New Perfume Review Jacques Fath Faths Essentials Green Water- Meeting an Old Friend

There is probably no more difficult task for a perfumer to try and come up with a modern version of one of the early 20th century classic perfumes. The best of those fragrances have achieved near mythical status as perfume lovers attempt to find vintage bottles. This desire has led to companies wanting to release new versions to take advantage of this. The biggest problem facing the current perfumer is trying to make a perfume where many of the ingredients are no longer allowed to be used or have risen in price so dramatically that synthetic equivalents need to be employed. This usually has the effect of the newer version having the feel of a lithograph; lacking the vibrancy of the original. It can be particularly frustrating when I know how much lesser the new version is. I am still hopeful especially when the perfumer behind the new version is one I admire. The new Jacques Fath Faths Essential Green Water was one I was hopeful for.

The original Jacques Fath Green Water, from 1946, is one of the few perfumes which manages to use mint without reminding me of dental care products. Original perfumer Vincent Roubert uses it as part of a citrus and neroli accord before really getting green in the foundation with vetiver and oakmoss. The amount of neroli being used here is massive. The use of the mint and the cost of getting the orange blossom concentration correct were but two of the challenges facing perfumer Cecile Zarokian as she took on the challenge of making a 2016 version of Green Water.

cecile zarokian 2

Cecile Zarokian

Mme Zarokian dealt with the easiest of the problems by convincing the powers at Jacques Fath there was no substitute for lowering the neroli concentration. In that case she was able to hold the line and the neroli in this new version is as densely potent as it was in the original. The mint was going to be another thing. Mme Zarokian decided to take the mint and make it the leader of a selection of herbal notes. It helps control the mint and remind one that it is also an herb. It keeps it from being the presence that it is in the original but in this case it seemed less important to me. Keeping the neroli at the previous level was the more important battle to win.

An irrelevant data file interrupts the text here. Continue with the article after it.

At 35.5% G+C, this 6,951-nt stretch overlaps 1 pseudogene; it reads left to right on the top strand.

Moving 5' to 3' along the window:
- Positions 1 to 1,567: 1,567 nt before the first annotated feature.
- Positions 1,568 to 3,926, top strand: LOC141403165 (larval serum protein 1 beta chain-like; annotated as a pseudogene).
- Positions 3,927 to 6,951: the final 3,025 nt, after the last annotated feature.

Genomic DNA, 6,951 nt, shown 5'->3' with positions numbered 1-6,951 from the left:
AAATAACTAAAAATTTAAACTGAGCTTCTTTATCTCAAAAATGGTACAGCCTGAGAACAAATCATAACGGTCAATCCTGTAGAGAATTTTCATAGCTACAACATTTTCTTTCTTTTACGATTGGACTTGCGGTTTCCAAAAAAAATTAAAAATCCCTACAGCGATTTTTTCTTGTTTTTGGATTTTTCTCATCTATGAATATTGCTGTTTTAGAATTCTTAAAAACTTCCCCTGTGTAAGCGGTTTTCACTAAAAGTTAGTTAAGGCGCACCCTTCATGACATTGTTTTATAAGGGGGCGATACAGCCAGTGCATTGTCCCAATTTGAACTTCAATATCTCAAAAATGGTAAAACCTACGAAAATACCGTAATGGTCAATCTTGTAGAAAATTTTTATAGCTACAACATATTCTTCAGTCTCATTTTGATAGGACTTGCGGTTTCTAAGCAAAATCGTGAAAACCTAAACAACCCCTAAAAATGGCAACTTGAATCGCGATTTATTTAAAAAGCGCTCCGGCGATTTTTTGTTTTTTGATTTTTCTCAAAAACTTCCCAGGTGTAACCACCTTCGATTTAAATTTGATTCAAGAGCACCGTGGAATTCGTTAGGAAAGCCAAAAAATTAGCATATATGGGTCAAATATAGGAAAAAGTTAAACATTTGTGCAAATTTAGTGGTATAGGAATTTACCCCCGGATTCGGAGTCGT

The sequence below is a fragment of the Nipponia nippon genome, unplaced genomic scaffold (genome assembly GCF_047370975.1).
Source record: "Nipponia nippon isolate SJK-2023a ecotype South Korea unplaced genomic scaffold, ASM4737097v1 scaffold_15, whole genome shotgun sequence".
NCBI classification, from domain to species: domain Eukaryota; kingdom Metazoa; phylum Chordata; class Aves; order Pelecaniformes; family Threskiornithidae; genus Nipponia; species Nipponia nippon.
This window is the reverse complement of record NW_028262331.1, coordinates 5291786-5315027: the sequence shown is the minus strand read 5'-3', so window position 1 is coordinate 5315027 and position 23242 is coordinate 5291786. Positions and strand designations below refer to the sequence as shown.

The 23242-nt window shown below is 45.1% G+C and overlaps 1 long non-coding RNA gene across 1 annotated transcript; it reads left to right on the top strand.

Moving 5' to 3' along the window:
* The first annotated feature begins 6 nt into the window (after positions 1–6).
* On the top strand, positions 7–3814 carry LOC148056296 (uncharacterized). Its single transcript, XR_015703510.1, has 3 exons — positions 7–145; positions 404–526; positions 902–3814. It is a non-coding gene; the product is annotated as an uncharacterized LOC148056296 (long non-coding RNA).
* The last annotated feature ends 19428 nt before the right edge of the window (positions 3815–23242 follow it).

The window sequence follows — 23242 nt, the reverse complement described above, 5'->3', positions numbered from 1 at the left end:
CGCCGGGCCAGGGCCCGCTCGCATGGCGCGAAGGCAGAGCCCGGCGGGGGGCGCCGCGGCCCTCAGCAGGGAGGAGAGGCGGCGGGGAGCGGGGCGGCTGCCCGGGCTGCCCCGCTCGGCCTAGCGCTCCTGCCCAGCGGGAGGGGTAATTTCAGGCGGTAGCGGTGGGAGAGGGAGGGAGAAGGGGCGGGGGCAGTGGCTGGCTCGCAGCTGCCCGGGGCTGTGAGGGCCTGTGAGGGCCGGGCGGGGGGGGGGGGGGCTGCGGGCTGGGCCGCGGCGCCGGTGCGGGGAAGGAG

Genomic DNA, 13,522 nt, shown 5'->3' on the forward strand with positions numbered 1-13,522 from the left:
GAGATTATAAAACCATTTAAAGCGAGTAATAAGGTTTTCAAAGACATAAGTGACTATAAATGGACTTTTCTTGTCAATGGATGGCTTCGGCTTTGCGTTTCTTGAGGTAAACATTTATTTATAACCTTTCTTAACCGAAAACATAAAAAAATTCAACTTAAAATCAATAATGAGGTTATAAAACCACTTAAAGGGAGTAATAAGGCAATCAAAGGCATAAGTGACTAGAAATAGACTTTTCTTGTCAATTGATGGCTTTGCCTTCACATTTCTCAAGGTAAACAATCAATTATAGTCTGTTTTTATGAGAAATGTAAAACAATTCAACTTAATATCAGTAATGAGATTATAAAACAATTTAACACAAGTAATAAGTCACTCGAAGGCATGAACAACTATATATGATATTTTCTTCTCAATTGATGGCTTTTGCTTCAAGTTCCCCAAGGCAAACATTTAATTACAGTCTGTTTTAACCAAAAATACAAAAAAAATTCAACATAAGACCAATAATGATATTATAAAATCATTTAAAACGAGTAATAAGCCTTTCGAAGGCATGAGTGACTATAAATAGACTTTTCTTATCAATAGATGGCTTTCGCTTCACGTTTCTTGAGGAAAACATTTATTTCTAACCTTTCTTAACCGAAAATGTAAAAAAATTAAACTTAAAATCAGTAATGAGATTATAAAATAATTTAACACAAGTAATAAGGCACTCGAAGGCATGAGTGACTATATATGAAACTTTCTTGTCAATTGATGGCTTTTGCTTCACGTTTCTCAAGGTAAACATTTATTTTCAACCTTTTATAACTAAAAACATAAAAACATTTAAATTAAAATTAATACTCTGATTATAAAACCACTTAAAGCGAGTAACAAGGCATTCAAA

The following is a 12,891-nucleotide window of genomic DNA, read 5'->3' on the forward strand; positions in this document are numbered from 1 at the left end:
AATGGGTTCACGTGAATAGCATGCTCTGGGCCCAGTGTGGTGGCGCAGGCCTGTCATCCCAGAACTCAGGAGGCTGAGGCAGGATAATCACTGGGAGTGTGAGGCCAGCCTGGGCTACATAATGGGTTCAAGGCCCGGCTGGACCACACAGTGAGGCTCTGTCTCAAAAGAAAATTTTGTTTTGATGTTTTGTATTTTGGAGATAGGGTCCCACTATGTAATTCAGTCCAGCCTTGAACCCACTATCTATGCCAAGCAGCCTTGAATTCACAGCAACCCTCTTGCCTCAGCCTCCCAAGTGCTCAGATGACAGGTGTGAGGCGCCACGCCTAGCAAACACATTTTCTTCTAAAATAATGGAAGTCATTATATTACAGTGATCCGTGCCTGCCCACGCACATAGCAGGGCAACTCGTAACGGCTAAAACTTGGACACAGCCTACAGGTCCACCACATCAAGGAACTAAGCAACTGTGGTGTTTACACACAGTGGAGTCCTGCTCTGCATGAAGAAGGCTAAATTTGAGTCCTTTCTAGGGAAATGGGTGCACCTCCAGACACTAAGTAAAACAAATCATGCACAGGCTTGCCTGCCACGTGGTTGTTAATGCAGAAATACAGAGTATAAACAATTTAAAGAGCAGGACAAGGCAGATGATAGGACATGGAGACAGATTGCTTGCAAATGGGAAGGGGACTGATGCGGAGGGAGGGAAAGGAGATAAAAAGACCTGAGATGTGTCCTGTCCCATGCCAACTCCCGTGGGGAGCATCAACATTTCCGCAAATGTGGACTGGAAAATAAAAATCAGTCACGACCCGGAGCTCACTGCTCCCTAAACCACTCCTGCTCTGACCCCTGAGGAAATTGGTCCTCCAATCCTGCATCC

The new version of Green Water opens with that mixture of citrus as lemon and orange add a snappy beginning. Then the lush neroli rises up on all sides. It is beautifully encompassing. The mint arrives with caraway, tarragon, and basil in attendance. The basil in particular really attenuates the mint. I like this change as it is more herbal than in the original. It is what really separates it from that. The base is vetiver and the low atranol version of oakmoss. Mme Zarokian adds in a bit of ambergris to add interesting depth to the variant on the original base accord.

Green Water has 10-12 hour longevity and average sillage.

Mme Zarokian has successfully taken on the challenge of reinterpreting a classic. Her diligence at getting something close to the original without feeling like something lesser is laudable. I am looking forward to wearing this new version of Green Water during this upcoming spring and summer. It feels like seeing an old friend after many years with changes for the better.

Disclosure: This review was based on a sample I received from Jacques Fath at Esxence 2016.

Mark Behnke

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